The latest buzz in the political world is that a pro-choice Democratic woman (to the delight of EMILY’s List most certainly) will challenge pro-life Catholic Democrat Rep. Bart Stupak in the Democratic primary this August. This is most certainly not good news. Typically, a pro-life Democrat can oust a Republican in a general election with less trouble than their pro-choice counterparts. Pro-life Democrats, unfortunately, are particularly vulnerable in Democratic primaries and one can anticipate massive funding from Planned Parenthood, EMILY’s List, NARAL, the national Democratic party, and other “pro-choice” pseudofeminist liberals who will certainly blame Stupak for the fate of health care, even if it passes in a “watered down” fashion. Bart Stupak will obviously need pro-life support and it is unconscionable for the pro-life movement to not support his re-election bid for his continued principled stand against health care reform with abortion funding. If you can make a contribution to his campaign, I strongly recommend it.
How I wish such a debate could really be held. The Gipper vs. The South Side Messiah! Reagan succeeded in moving the country politically to the right for decades. Obama is attempting to do the same for a leftward trajectory. Reagan lost 26 seats in the House in 82, but won re-election in 84 with an economy that recovered. Obama is the opposite of Reagan politically, but I assume that he is hoping this history can repeat for him in 12. If he is Machiavellian enough he may even be hoping that the GOP takes control of Congress in the Fall, thereby giving him an opportunity to attack a Republican Congress in 11 and 12. The problem for Obama is that Reagan had a substantial part of the GOP that was completely dedicated to him. I don’t think Obama enjoys that type of authority in his party currently. If the economy continues to be weak, I believe Obama may face a serious primary challenge in 12, something Reagan did not have to worry about in 84. Reagan wasn’t just President, he was the leader of the Conservative movement in the Republican party and had been since 76. Obama enjoys no such unfied support as of now from the Left of his party.
If were to ask you what some Catholic traditionalists and some radical leftists had in common, you might be left scratching your head for a few moments. On most matters you wouldn’t expect them to agree on much of anything. But there’s one issue they do tend to converge upon, and that is their take on American history.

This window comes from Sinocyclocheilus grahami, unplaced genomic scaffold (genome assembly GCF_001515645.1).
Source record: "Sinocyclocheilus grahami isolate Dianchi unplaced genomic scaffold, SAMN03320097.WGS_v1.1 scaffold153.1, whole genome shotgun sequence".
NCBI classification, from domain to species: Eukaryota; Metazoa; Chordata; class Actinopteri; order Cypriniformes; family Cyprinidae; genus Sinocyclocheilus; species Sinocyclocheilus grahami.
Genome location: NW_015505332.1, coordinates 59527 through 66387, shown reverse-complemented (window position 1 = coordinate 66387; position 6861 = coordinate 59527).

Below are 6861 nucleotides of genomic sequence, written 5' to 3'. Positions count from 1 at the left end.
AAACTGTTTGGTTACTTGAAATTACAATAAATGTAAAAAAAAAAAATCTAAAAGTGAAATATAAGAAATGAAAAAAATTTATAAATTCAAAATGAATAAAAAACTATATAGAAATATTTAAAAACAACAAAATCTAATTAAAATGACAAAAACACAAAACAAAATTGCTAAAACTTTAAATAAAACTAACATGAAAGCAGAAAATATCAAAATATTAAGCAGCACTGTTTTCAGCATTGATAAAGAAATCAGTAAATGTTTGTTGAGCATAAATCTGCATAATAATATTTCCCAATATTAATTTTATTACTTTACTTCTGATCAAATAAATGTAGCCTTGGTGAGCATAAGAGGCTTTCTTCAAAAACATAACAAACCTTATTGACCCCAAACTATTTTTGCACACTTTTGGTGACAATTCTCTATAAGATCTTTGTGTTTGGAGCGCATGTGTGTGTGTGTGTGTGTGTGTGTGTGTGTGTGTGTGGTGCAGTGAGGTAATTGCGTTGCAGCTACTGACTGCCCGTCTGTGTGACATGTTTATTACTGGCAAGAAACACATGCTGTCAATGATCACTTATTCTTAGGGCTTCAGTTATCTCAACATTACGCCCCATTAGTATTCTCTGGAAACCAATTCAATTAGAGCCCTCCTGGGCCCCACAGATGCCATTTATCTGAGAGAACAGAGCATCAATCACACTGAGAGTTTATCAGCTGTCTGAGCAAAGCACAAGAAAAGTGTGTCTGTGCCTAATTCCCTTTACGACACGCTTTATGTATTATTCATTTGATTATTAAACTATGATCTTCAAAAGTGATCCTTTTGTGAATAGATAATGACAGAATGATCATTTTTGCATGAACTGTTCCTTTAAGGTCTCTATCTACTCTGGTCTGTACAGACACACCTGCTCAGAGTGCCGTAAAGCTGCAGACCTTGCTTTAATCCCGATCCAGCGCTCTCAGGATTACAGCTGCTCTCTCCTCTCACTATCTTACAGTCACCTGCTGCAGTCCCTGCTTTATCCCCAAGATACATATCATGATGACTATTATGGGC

When I read some Catholic trad descriptions of American history and Catholicism’s place in it, I find myself wondering if I’d accidentally picked up and began reading something by Charles Beard or Howard Zinn. I’m not associating these tendencies in order to delegitimize the Catholic trad critique – which contains, as do most critiques which catch on with at least some people, elements of truth. But the trad critique, in its shrillness and its refusal to engage historical facts that may falsify or at least cast reasonable doubt upon its substantive claims, deserves to be set alongside the vulgar leftist critique of American history. And bear in mind, I say this as a Catholic trad myself, albeit one who is more of a romanticist than a true reactionary.
I also say it as someone who once bought into this whole idea. As a young man emerging from a long and involved commitment to Marxism, both academic and political, into Catholicism, a religion I had little to do with since the age of 13, I had sort of stumbled upon this narrative on my own. There was still something romantic and alluring about rejecting “Americanism”, now from a Catholic perspective.
After all, the two critiques often make use of a lot of the same themes – a rejection of individualism, of bourgeois Protestant values, a savage critique of the Enlightenment, invocations of slavery and other manifestations of racism and inequality, and perhaps more specific to the Catholic angle, reminders of Freemasonry and the Illuminati (though to be fair, Mozart was a Freemason too, back in the days when it wasn’t yet forbidden by the Church. I don’t think that’s ever stopped a trad from enjoying his Requiem, but I digress).
Now, given the popularity of this critique, not only among trads, but also among the Catholic left, the “peace and justice” crowd – of course, for much different reasons and to much different ends – one would surely expect to find a solid foundation or at least an implied resonance within Church history, tradition, and teaching.
If you hold that expectation, prepare to be utterly disappointed. Or delighted, as the case may be.
The Pontifical University of Saint Thomas Aquinas, commonly known as the Angelicum, is the Dominican university of Rome and one of the major pontifical universities of the City. Staffed and administered by members of the Order of Preachers, it serves as a focus for the Dominican theological and philosophical tradition among the Roman pontifical universities .
 Courtesy Wikipedia.